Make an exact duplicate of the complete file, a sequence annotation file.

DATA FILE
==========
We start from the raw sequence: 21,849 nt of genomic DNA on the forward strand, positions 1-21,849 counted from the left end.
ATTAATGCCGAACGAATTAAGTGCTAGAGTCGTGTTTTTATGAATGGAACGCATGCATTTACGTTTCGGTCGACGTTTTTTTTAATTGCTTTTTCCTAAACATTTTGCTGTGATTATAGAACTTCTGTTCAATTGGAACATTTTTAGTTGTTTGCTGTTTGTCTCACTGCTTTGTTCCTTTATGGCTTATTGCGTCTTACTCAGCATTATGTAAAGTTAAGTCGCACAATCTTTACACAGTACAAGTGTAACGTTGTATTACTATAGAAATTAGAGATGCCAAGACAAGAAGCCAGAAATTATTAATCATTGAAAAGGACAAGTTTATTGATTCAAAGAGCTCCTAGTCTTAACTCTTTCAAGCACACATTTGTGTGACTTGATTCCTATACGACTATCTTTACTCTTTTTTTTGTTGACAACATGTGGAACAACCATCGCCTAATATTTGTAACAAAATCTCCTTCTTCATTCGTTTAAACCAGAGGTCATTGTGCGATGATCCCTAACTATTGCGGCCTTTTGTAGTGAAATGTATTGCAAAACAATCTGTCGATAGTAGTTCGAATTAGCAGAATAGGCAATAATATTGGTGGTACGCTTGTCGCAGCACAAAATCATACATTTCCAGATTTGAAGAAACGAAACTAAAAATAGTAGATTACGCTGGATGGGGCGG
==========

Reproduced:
We start from the raw sequence: 21,849 nt of genomic DNA on the forward strand, positions 1-21,849 counted from the left end.
ATTAATGCCGAACGAATTAAGTGCTAGAGTCGTGTTTTTATGAATGGAACGCATGCATTTACGTTTCGGTCGACGTTTTTTTTAATTGCTTTTTCCTAAACATTTTGCTGTGATTATAGAACTTCTGTTCAATTGGAACATTTTTAGTTGTTTGCTGTTTGTCTCACTGCTTTGTTCCTTTATGGCTTATTGCGTCTTACTCAGCATTATGTAAAGTTAAGTCGCACAATCTTTACACAGTACAAGTGTAACGTTGTATTACTATAGAAATTAGAGATGCCAAGACAAGAAGCCAGAAATTATTAATCATTGAAAAGGACAAGTTTATTGATTCAAAGAGCTCCTAGTCTTAACTCTTTCAAGCACACATTTGTGTGACTTGATTCCTATACGACTATCTTTACTCTTTTTTTTGTTGACAACATGTGGAACAACCATCGCCTAATATTTGTAACAAAATCTCCTTCTTCATTCGTTTAAACCAGAGGTCATTGTGCGATGATCCCTAACTATTGCGGCCTTTTGTAGTGAAATGTATTGCAAAACAATCTGTCGATAGTAGTTCGAATTAGCAGAATAGGCAATAATATTGGTGGTACGCTTGTCGCAGCACAAAATCATACATTTCCAGATTTGAAGAAACGAAACTAAAAATAGTAGATTACGCTGGATGGGGCGG